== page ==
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Wednesday, August 15, 2012

Congratulations Cheryl Grymes, please be great

From the Times UnionBy Khristopher J. Brooks

In a race slated to be neck-and-neck the entire way, challenger Cheryl Grymes defeated incumbent Martha Barrett for the District 1 seat on the Duval County School Board.

Shortly after election results were released, Grymes, 58, said she believed her leadership and courage led to her win.

“I’m looking forward to seeing what the rest of the board will look like and, from there, bringing on a new superintendent,” Grymes said Tuesday night.

Grymes said she was aware of the difficulty in defeating an incumbent board member but felt voters picked her because “people are really ready for a change.”

“And I have a great deal of respect for Martha,” Grymes said. “It was really difficult. It was tough raising money. We all really just worked hard.”

During the past several weeks, Barrett and Grymes have ran clean, cordial campaigns, politely yet firmly laying out their stances on each issue.

But the Jacksonville Public Safety Officers, which created negative mailers in the District 3 race, also created negative mailers in the Barrett-Grymes race.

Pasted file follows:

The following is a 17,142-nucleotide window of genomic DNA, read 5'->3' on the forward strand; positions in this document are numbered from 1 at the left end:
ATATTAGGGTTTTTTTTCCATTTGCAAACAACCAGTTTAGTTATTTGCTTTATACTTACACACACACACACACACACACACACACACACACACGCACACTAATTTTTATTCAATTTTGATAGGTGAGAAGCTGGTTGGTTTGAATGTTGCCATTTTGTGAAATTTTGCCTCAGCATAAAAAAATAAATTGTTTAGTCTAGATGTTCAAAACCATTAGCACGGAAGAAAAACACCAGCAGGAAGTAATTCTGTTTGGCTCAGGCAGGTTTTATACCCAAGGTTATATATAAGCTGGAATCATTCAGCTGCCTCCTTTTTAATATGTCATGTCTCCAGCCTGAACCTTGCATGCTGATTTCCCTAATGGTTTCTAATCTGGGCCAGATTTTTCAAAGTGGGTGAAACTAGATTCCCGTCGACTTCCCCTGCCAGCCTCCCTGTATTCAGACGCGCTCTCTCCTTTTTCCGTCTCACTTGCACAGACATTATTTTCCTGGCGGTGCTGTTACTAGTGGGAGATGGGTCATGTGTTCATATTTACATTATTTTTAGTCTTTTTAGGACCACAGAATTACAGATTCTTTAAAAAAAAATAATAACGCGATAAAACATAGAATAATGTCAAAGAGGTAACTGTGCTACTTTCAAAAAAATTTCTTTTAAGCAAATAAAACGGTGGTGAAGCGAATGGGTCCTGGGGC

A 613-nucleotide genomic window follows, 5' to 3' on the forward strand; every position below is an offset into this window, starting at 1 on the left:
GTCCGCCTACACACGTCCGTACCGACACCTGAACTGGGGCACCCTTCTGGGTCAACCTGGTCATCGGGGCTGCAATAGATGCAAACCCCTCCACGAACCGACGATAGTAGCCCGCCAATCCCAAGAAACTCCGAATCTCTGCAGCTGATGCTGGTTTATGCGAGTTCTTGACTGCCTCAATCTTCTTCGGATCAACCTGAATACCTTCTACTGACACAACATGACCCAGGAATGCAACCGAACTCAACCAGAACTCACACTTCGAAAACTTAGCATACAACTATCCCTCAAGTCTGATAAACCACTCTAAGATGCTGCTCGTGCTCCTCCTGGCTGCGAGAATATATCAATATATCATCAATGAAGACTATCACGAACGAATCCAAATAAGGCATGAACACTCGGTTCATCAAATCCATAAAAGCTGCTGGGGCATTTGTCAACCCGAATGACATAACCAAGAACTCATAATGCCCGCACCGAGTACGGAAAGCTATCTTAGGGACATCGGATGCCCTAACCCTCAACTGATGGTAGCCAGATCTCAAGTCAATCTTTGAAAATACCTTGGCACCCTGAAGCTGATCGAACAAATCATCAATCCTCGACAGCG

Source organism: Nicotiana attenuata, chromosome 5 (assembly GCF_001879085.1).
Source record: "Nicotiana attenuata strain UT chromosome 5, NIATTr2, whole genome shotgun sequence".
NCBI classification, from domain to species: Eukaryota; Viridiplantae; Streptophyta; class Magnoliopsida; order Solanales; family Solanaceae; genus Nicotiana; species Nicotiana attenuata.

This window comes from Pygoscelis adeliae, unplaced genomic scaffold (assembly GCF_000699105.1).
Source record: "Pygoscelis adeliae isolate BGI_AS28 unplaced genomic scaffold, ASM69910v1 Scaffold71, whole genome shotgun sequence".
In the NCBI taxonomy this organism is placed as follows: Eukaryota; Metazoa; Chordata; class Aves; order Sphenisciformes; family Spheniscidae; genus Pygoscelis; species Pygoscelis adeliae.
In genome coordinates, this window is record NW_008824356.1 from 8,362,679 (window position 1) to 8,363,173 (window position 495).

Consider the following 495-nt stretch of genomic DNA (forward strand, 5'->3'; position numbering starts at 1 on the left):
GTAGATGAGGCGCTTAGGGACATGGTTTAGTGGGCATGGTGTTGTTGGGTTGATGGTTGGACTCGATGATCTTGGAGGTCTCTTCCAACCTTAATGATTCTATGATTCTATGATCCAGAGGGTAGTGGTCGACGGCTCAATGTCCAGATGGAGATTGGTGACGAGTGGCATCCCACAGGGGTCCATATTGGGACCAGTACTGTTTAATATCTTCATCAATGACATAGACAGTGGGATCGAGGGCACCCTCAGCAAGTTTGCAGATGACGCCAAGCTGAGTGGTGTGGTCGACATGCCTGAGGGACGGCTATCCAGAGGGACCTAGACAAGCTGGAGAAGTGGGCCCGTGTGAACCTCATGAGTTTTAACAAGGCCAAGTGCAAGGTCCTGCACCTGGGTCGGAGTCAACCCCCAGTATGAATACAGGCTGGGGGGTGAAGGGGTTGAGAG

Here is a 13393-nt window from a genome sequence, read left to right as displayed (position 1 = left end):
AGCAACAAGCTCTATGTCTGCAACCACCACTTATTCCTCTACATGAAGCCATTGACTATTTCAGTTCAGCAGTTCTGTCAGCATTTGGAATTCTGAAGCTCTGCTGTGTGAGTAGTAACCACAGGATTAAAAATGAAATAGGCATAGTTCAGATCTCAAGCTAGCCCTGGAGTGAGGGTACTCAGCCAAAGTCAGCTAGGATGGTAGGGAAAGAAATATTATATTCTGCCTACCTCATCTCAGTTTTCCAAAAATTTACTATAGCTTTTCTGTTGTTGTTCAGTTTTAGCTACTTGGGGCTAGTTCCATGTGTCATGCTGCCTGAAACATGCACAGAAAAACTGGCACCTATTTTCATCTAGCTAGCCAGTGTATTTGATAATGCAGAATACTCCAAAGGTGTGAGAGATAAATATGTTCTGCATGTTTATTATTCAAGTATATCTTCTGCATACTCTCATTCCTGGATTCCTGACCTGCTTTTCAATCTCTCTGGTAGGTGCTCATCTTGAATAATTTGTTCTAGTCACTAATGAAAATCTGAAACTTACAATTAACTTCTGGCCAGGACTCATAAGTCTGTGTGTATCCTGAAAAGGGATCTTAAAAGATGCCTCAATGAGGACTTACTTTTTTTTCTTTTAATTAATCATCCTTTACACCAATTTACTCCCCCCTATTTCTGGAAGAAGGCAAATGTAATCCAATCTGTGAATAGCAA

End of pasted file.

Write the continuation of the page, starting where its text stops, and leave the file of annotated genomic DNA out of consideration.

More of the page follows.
The safety officers group is an electioneering communications organization chaired by Paul Daragjati, the lawyer for Jacksonville’s Fraternal Order of Police. The group’s treasurer is Nelson Cuba, president of the police union.

On the front of the mailer, a big bold headline says “Cheryl Grymes wants the school board to go back like it was in 1997.” On the reverse, the mailer asks voters to “Tell Cheryl Grymes we aren’t going back! Our schools are moving forward.”

Grymes said Tuesday night that she saw the mailer and called it disappointing.

“It really was not of merit,” Grymes said, adding that the message only “motivated some of my supporters.”

“Someone actually sent me a check because of it,” Grymes said.

Grymes served on the School Board 12 years ago. She said Tuesday that her next four years will be much different than in the late 1990s.

“Back then most of our issues were over a lawsuit over some sensitive issues, and we didn’t really talk about academic achievement too much,” she said. “And I’m sure this time we’ll have some significant budget issues that we didn’t have to deal with 12 years ago.”

Barrett, 62, will leave the seat with some substantial experience in public governance. She served on the board from 2000 to 2008.

She returned in 2009 after winning a special election and has served ever since., (904) 359-4104


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